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          The focus of The Daily Meal, is, of course, food.  And so everything I write for them is about Food Events, Wine Touring and Culinary Travel.  I’m proud of my work and have acquired quite a portfolio of stories. (See https://www.thedailymeal.com/search/site/Monte%20Mathews%20?f[0]=type:story to read any or all my Daily Meal articles.) But many of my trips are about so much more than food.  And so today, I am posting an expanded view of my most recent Viking Adventure or as the hashtag says:#myvikingstory.   Interspersed is the actual article from The Daily Meal. If you’d like to read that separately, here’s the link: https://www.thedailymeal.com/travel/viking-river-cruises-turns-its-rhine-river-getaway-culinary-adventure. But if you want to go along for my whole ten day trip, this is for you.  In two parts.  Here's the first: 


Wednesday, June 28, 2017

Dorie Greenspan's Rhubarb Upside-Down Brown Sugar Cake with Fresh Strawberries and Crème Fraiche




In the annals of Chewing the Fat, never has one cake come close to having a name as long as this one.  However, I could write a new adage: ‘the longer the name, the better the cake’.  Because I’d be hard-pressed to find a salute to Rhubarb and Strawberry season that tasted any more delicious.  Combining tart Rhubarb with the sweetness of Strawberries and the tang of Crème Fraiche is inspired. And the cake itself has the warmth of brown sugar in every bite.   As you can see it’s from Dorie Greenspan in her masterful book “Baking Chez Moi” (Houghton, Mifflin, Harcourt 1014) . Now I don’t do the baking around here, but if I did, I’d be hard-pressed to find a writer who puts more into recipe directions than Ms. Greenspan. I concede that Baking is a science, and far more exacting than most of my cooking.  So it amused me no end when a writer with a blog called “That Skinny Chick can Bake” wrote about her ahah! moment with this cake: “French cooking does not necessarily mean complicated.  A simple layering of flavors can produce a masterpiece”.  And apparently a word count running into the thousands. 

Monday, June 26, 2017

To add to your Summer Burger Repertoire, a recipe worth fighting about...The Chopped Cheese



         Last November, in the New York Times no less, came a story about a Burger that caused, in the words of my late father, “a big stink”.  There were no complaints about the burger itself. In fact, it is lauded as being New York’s version of a Philly Cheesesteak.  The Chopped Cheese, also called Chop Cheese, is an irresistible combination of sautéed ground beef with onions, topped with a major helping of melted cheese, and served with iceberg lettuce, tomato and, per your taste, Ketchup and/or Mustard all served on a Hero roll.  This hardly sounds controversial but, in true New York fashion, it quickly became so.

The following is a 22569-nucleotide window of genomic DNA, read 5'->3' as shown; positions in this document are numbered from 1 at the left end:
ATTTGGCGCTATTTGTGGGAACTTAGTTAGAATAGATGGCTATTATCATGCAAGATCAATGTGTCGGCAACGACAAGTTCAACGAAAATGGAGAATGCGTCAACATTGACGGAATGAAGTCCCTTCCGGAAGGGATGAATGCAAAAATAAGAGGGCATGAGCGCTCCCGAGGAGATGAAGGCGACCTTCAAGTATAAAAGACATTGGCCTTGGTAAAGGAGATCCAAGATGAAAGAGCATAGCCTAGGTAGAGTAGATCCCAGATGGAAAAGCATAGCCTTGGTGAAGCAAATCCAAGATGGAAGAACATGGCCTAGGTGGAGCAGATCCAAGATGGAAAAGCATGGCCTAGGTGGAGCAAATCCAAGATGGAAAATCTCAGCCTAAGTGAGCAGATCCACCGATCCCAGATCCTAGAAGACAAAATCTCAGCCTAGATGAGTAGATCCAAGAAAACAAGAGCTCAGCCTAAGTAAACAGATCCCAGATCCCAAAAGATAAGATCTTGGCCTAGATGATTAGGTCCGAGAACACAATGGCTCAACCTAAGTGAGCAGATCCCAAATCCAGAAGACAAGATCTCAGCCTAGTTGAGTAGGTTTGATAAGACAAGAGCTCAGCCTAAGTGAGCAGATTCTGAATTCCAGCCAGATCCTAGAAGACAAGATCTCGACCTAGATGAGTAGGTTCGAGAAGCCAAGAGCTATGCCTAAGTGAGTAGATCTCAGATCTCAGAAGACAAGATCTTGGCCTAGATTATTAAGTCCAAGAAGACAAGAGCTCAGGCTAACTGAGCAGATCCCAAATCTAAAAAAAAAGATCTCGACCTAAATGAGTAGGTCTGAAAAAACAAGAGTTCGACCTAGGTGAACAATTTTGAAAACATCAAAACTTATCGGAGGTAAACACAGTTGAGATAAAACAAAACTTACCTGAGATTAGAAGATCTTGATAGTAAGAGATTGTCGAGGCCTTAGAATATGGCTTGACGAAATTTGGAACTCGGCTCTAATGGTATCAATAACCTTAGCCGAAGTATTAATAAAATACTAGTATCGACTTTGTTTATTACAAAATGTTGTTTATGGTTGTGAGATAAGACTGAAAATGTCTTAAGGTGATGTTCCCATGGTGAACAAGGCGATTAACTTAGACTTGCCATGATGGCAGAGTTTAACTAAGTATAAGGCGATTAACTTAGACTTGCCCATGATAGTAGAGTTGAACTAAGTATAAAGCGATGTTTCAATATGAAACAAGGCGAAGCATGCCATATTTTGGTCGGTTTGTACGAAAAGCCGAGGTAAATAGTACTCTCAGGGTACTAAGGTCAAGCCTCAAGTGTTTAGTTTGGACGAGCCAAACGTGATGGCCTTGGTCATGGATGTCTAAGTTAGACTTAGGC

Thursday, June 22, 2017

My Latest Article in The Daily Meal has just been published...Come along on my Rhone Cruise on Emerald Waterways

Emerald Waterways takes to the Rhône With a Top Chef on Board

Staff Writer

Chef Fabien Morreale has created a special meal for the passengers of these ships.
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Glen and Karen Moroney
The Australian Company Scenic is no stranger to the River Cruise business.  And its founder, Glen Moroney, is no stranger to travel.  It all began in 1987 when Moroney started his tour business with bus jaunts out of Melbourne.   His company earned praise for quality and service and soon offered a dazzling array of tour packages to hundreds of destinations.   So, it was hardly a surprise when Moroney went into River cruising, launching a total of 14 “Star-Ships” since 2008. Scenic now operates deluxe river trips from the Douro in Portugal to the Irrawaddy in Myanmar and the Mekong River in Vietnam.